Fencing has been around for centuries but has yet to reach the level of popularity of other sports. You wouldn’t know it stepping into Triple Threat Fencing Academy in Indian Trail, where world-renowned coaches are sharing their skills and new students are joining every day.
The fencing club has been at 130 B K-Line Drive off Old Monroe Road for over 20 years, albeit under a different name and ownership.
When the original club closed last year, a small group of parents agreed to take over the lease and clean up the space so their kids could continue fencing. Among those were Chris Bernard and his wife, Amy. Their 13-year-old son, Bodin, has been fencing for five years. Their 11-year-old daughter, Kate, picked up the sport three years ago.
The club draws its students from Union County, Matthews, Mint Hill, Ballantyne and south Charlotte – areas that are currently underserved when it comes to fencing academies. Had parents not kept the club going, Chris Bernard said many of the students would have been faced with giving up the sport altogether.
“There was really nothing else for them down here and for some of these kids, fencing is all they do,” he said.
Bernard began learning to fence shortly after opening Triple Threat Fencing. It didn’t take him long to realize why his children love it so much.
“As an adult, it’s one of those sports where you pick up the weapon and you think, ‘I wish I would have known about this as a kid,’” he said.
During a fencing match – called a bout – fencers compete one-on-one with bladed weapons. Each fencer tries to score on their opponent by touching them with their weapon, while also trying to avoid being touched by their opponent’s weapon.
The name Triple Threat Fencing is a nod to the three weapons used in modern fencing: the foil, the épée and the saber.
The foil is a light thrusting weapon that targets the torso. Points are scored only when the tip touches the opponent.
The épée is like the foil, but heavier. The entire body is a valid target and all hits must be with the tip of the blade. Bernard thinks épée is the most strategic of the three.
“You’re baiting your opponent into doing something, setting them up and then taking advantage,” he said.
The saber is a light cutting and thrusting weapon that targets the entire body above the waist, except the hands. Unlike the others, hits with the entire blade and tip count.
The weapons are not sharp, but for safety reasons fencers wear full protective clothing and a metal mesh mask during bouts. They also wear a body cord that connects to an electronic scoring device that detects when a weapon touches an opponent.
Triple Threat Fencing offers foil, saber and épée classes taught by top fencers and coaches from around the world.
Épée coach Dmitry Krupp has coached competitive fencing at the highest levels of international competition and holds a Master of Sports in Fencing, the highest coaching classification. A native of Ukraine, Krupp has worked with many top fencers and coaches, including two-time U.S. National Team Fencer Alexander Abend. Krupp also coached at the Ukraine Olympic Training Center.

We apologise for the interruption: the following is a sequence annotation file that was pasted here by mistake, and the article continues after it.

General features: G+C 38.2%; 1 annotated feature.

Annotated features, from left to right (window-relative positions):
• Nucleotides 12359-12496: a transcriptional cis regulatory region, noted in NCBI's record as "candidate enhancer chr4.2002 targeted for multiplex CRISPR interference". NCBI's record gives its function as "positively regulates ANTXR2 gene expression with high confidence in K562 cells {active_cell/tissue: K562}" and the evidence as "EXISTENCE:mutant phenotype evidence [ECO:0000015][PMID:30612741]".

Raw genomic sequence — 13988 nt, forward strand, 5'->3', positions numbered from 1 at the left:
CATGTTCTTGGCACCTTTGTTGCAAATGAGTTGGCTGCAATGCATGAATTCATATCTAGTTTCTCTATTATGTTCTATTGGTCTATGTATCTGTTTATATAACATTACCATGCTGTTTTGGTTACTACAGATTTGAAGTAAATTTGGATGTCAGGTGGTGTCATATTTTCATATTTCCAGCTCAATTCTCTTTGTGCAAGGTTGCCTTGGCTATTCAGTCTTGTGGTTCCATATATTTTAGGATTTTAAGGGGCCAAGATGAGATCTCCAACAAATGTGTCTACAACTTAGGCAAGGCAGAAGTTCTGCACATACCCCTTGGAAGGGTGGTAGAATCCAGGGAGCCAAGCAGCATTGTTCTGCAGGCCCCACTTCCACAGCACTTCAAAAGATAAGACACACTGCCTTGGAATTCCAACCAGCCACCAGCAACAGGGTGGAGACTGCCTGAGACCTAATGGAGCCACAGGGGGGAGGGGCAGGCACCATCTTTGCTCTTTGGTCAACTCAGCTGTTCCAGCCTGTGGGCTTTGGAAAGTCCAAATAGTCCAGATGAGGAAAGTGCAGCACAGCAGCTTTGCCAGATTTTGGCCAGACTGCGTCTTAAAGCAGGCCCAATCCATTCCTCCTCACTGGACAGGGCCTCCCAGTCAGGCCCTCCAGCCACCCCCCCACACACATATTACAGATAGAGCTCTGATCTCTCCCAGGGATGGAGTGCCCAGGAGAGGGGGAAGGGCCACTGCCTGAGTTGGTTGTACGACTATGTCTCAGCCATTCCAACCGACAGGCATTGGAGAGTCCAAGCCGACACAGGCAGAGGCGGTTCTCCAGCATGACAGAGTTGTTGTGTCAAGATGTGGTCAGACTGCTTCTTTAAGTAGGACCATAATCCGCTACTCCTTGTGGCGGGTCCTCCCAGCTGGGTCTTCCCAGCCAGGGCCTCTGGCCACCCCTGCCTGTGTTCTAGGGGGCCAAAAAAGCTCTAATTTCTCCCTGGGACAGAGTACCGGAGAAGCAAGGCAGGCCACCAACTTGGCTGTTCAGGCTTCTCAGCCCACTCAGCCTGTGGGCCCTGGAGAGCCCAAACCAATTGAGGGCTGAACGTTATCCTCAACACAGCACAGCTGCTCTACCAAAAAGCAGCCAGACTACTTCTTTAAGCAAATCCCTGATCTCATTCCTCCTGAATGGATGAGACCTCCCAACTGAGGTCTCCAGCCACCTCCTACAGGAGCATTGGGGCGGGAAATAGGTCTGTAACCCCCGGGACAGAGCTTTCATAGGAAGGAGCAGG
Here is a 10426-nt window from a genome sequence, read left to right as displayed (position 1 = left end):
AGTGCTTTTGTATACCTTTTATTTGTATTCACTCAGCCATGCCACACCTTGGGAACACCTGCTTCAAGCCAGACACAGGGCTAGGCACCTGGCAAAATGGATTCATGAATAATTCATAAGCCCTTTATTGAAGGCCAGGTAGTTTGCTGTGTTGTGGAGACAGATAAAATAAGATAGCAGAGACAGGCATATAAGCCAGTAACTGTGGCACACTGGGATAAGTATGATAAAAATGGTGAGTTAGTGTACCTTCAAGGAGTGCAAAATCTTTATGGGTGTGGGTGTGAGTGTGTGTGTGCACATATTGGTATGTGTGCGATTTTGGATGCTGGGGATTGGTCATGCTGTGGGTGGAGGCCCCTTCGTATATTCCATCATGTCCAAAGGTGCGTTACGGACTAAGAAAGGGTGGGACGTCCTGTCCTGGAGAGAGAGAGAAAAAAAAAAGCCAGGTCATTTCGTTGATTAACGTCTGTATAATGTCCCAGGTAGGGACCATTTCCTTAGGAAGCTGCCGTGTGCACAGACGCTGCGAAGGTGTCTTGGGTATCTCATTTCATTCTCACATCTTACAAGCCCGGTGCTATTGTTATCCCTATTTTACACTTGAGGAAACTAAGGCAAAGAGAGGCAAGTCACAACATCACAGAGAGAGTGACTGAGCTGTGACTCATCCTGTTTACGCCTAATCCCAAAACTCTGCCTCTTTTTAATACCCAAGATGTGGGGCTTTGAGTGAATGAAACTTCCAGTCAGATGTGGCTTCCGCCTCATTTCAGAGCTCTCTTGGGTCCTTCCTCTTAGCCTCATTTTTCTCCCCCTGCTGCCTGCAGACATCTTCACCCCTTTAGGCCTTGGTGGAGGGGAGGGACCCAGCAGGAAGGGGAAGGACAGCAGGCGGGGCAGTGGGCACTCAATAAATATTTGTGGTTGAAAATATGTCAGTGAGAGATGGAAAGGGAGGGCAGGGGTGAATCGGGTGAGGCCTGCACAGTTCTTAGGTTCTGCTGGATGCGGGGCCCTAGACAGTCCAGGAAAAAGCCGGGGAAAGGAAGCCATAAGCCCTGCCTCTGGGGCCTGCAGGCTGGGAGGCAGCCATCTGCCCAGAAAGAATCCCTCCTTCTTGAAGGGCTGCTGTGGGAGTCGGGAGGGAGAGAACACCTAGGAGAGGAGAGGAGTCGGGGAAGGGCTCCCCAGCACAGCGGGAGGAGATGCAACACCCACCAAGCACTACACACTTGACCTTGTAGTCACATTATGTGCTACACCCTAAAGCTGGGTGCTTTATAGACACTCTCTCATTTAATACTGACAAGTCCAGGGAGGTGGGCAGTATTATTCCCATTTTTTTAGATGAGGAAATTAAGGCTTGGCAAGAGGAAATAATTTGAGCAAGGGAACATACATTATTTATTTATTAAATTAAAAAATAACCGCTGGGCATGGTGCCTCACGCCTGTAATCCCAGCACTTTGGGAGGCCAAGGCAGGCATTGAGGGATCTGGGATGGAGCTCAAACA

Sean Givens is nationally rated in all three weapons, but teaches foil at Triple Threat Fencing. He has competed at a national level and medaled at national tournaments.
Saber coach Boris Khurgin will join Triple Threat Fencing in November. Khurgin started fencing in 1971 and coached at the Fencing School of Olympic Reserve in Ukraine. He was a national men’s saber coach at the 2008 Junior and Cadet World Championships in Italy and coached at several academies in New York, including Manhattan Fencing Center where the U.S. Men’s Saber Olympic Team trains.
Classes at Triple Threat are for students ages 8 and up and at all levels. They are held in the evenings Monday through Thursday and during the day on Saturdays. Students learn the fundamentals of fencing, as well as footwork, technique, balance, reflex, hand-eye coordination, hand speed and how to lunge. Protective clothing and weapons are constantly sanitized, but students are encouraged to bring their own if they can.
Bernard said there are many benefits to fencing. For starters, it’s physical. Fencers expel spurts of energy when they lunge to score, working their arms and legs.
“By the end of class tonight, these kids will be drenched and they’ll be huffing and puffing,” Bernard said.
It’s also cerebral, as winning a bout relies heavily on strategy.
“It’s watching your opponent and reacting and planning your moves,” Bernard said. “It’s really a mental chess game.”
“It’s perfect for kids who don’t necessarily gravitate toward one of the standard sports,” he added.
Unlike soccer, basketball and football, fencing is a niche sport. Bernard said it’s often easier for fencers to stand out and receive college scholarships.
Plus, it’s safe for those worried about COVID-19, Bernard said.
“When you’re fencing, you’re kind of naturally distanced because you’ve got the mask on and you’re six feet apart,” he said. “This is a great way to get out into a safe environment and into physical activity.”
Learn to fence
Call 704-996-0819 or email email@example.com to schedule a free trial class at Triple Threat Fencing, located at 130 B K-Line Drive in Indian Trail. Visit www.triplethreatfencing.com for more information.